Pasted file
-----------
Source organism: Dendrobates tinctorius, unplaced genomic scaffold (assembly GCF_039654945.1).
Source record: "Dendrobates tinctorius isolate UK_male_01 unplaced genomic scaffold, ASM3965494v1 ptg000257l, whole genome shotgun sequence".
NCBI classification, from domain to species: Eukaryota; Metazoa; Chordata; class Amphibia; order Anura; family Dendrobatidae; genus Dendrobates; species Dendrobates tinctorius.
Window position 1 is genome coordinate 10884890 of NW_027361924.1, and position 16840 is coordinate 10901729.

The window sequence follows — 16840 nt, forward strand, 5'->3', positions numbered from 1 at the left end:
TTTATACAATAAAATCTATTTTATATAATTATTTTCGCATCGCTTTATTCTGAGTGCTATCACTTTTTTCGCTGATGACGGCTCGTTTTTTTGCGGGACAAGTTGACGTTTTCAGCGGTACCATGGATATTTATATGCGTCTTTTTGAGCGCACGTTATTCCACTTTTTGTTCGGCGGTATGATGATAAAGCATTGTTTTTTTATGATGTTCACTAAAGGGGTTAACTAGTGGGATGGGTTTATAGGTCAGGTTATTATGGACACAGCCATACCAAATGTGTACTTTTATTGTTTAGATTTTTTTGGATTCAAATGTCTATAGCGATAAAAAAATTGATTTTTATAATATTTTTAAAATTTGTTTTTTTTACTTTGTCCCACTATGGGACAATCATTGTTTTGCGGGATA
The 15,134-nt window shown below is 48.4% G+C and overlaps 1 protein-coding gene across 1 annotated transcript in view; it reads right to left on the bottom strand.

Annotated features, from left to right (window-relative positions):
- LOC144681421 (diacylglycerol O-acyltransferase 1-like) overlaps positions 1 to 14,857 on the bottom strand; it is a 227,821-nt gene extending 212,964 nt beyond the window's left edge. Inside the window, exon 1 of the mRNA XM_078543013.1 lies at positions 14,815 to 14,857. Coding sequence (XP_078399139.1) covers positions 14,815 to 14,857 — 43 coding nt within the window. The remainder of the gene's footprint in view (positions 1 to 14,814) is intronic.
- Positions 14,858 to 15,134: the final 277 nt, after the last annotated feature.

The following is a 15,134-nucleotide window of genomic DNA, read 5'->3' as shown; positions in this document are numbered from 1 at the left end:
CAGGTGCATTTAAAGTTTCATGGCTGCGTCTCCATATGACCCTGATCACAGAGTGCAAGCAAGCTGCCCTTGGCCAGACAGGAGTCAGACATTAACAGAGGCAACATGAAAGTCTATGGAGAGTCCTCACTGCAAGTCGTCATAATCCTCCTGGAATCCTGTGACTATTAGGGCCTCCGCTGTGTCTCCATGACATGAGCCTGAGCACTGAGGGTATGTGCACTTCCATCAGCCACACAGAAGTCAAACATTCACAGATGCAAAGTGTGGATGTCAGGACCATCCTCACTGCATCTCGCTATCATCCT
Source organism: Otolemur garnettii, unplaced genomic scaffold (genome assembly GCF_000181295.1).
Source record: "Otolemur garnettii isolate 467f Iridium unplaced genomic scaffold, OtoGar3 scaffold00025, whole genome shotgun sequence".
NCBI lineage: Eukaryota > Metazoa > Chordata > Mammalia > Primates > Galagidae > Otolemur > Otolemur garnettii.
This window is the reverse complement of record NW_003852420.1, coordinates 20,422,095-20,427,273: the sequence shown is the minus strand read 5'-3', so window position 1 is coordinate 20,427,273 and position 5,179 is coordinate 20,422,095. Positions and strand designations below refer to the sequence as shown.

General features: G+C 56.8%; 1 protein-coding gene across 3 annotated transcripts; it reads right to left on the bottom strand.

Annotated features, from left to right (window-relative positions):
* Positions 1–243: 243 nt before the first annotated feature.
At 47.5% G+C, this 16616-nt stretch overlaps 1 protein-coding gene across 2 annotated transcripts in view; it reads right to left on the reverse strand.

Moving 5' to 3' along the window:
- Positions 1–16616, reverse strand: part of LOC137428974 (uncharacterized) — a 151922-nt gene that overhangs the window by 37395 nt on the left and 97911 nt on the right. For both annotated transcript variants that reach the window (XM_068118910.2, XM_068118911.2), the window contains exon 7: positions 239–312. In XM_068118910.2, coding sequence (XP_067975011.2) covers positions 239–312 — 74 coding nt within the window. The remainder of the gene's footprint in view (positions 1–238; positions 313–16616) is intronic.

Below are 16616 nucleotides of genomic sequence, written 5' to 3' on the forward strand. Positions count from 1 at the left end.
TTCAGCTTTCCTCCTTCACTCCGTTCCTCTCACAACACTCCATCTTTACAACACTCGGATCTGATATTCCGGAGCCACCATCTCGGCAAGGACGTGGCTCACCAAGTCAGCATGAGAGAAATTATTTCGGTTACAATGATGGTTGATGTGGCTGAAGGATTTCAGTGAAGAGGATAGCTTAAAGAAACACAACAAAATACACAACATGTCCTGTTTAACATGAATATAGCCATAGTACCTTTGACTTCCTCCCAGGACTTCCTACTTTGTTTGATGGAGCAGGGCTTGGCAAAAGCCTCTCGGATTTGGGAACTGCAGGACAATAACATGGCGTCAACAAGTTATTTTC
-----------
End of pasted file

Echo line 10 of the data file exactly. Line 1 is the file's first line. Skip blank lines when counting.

- Positions 14,858 to 15,134: the final 277 nt, after the last annotated feature.